The disabled identity is considered to be defined through suffering due to physical pain and extreme prejudice. Those who identify as disabled are considered to be narcissists because the act of embracing that identity is interpreted to be an embracement of suffering in an attempt to gain emotional and financial sympathy.
Both disabled studies and disabled identities have been criticized as nothing but an exercise in narcissism.
Sigmund Freud set the groundwork in his infamously sexual obsessed way in On Narcissism: An Introduction. In it he explains, “It is universally known, and we take it as a matter of course, that a person who is tormented by organic pain and discomfort gives up his interest in the things of the external world, in so far as they do not concern his suffering. Closer observation teaches us that he also withdraws libidinal interest from his love-objects: so long as he suffers, he ceases to love.”
The idea that associating oneself or one’s studies with disability centers around self-centered suffering is continued to be perpetuated
Queer writer Norah Vincent said disabled studies are a form of “self-righteous goodspeak” and “the newest branch of social theory and its ignominious bedfellow, identity politics”
Feminist academic and social critic Camille Paglia describes it as, “the ultimate self-sanctifying boondoggle for victim-obsessed academic-careerists”
Conservative commentator Walter Olson who believes the ADA has “paralyzed” the US working industry concurs by saying,“You can’t win. Call attention to disability and you’re oppressing them, ignore the disability and you’re making them invisible”
This Nazi mindset is also applied in the training of care and medical providers. A popular and standard exercise is to have students spend a day or more in a wheelchair so they will know what their clients feel like both physically and emotionally.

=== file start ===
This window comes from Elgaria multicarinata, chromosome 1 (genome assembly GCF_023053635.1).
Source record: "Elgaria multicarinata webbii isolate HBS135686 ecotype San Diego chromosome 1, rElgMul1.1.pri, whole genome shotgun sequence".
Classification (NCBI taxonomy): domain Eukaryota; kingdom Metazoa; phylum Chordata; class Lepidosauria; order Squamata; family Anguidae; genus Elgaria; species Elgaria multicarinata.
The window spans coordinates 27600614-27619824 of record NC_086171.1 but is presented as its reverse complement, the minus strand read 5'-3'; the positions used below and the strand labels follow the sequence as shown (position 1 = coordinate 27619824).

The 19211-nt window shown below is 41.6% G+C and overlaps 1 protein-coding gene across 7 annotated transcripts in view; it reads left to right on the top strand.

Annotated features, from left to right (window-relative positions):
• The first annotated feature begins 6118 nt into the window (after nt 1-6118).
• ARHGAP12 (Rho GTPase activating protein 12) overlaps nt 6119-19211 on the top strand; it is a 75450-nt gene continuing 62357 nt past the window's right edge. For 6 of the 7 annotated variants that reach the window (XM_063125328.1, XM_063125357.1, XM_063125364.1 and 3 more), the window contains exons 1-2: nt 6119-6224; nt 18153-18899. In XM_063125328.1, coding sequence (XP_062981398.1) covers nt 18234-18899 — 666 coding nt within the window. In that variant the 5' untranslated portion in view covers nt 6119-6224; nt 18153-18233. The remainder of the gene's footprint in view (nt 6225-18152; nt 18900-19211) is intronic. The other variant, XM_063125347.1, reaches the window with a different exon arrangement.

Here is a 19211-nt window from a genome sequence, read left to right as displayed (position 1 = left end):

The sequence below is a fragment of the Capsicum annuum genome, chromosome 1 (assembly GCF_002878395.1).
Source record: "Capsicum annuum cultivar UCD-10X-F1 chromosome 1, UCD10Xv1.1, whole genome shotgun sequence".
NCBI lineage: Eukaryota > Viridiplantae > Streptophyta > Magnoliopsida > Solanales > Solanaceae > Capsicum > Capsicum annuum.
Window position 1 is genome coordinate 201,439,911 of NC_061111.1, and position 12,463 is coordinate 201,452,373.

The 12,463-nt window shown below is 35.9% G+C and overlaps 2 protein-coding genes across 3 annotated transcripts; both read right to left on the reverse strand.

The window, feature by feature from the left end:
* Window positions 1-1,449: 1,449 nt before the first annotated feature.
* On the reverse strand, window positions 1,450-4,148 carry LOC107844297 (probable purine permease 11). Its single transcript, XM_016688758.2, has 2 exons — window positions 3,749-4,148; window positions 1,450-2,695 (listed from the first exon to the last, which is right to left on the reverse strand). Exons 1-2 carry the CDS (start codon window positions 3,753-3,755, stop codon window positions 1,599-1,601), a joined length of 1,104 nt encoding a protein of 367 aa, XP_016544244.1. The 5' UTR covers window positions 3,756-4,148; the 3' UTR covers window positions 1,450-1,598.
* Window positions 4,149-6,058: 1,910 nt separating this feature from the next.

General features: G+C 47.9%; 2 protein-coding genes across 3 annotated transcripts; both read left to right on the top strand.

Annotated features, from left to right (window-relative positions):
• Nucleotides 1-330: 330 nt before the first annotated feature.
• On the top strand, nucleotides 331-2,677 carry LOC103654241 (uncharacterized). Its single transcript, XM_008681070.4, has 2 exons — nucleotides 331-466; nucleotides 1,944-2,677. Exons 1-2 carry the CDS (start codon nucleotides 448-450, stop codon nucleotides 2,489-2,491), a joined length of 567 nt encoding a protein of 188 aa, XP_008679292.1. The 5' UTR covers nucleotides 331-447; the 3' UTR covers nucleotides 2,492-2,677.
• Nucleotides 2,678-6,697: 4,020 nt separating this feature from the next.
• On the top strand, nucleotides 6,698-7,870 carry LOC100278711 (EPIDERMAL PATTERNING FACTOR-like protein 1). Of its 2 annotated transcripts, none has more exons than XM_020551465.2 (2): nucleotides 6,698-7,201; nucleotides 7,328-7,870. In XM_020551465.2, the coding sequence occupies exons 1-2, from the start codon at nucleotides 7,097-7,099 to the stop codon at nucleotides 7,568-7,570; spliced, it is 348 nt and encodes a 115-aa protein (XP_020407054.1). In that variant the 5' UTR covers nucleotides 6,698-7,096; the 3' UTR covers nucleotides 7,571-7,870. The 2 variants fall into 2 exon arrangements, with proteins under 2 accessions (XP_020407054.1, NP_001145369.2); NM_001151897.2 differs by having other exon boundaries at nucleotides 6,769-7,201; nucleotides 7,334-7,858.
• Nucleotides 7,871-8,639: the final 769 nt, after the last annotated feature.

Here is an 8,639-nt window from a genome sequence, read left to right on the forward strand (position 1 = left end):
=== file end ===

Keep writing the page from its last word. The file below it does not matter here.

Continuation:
Despite what inaccurate representation conveys, disabled people do not have the privilege to luxuriate in self-pity. Let me explain it through condition popularly featured in feminist and gender studies, menstruation.
Those who menstruate each month endure physical pain, limited abilities, and discrimination; and like disability the condition and its severity is unique to each person. Those who have never menstruated can simulate the experience by inducing cramping or wearing panty liners but the fatigue and neurological symptoms cannot be replicated, nor can the social stigma.
Menstruation sounds (and literally can be) intolerable but 50% of the population lives with it and the subsequent hormonal conditions between cycles each month. It is just as reasonable for those who menstruate to not be allowed to live as it is for disabled people to not be allowed to live.
Those recently disabled do indeed tend to form an identity through suffering much like a child finding their underwear bloody does, but it’s not realistic long term. Despite shedding of the uterine lining or, even difficulty in walking, people with these conditions have to work, socialize, worship, and a number of other things that define their social identity.
Self-pity is not realistic on the outskirts of society where disabled people live. It’s a popular pastime among NTABs. These people often participate in the Suffering Olympics and as if envying a fish’s ability to swim they are jealous and therefore resentful of disabled people’s automatic gold medal in the suffering.
Disability is a social construct as it is defined through the perception of nondisabled people considering what is adventitious for society overall, that is the difference between disability and menstruation.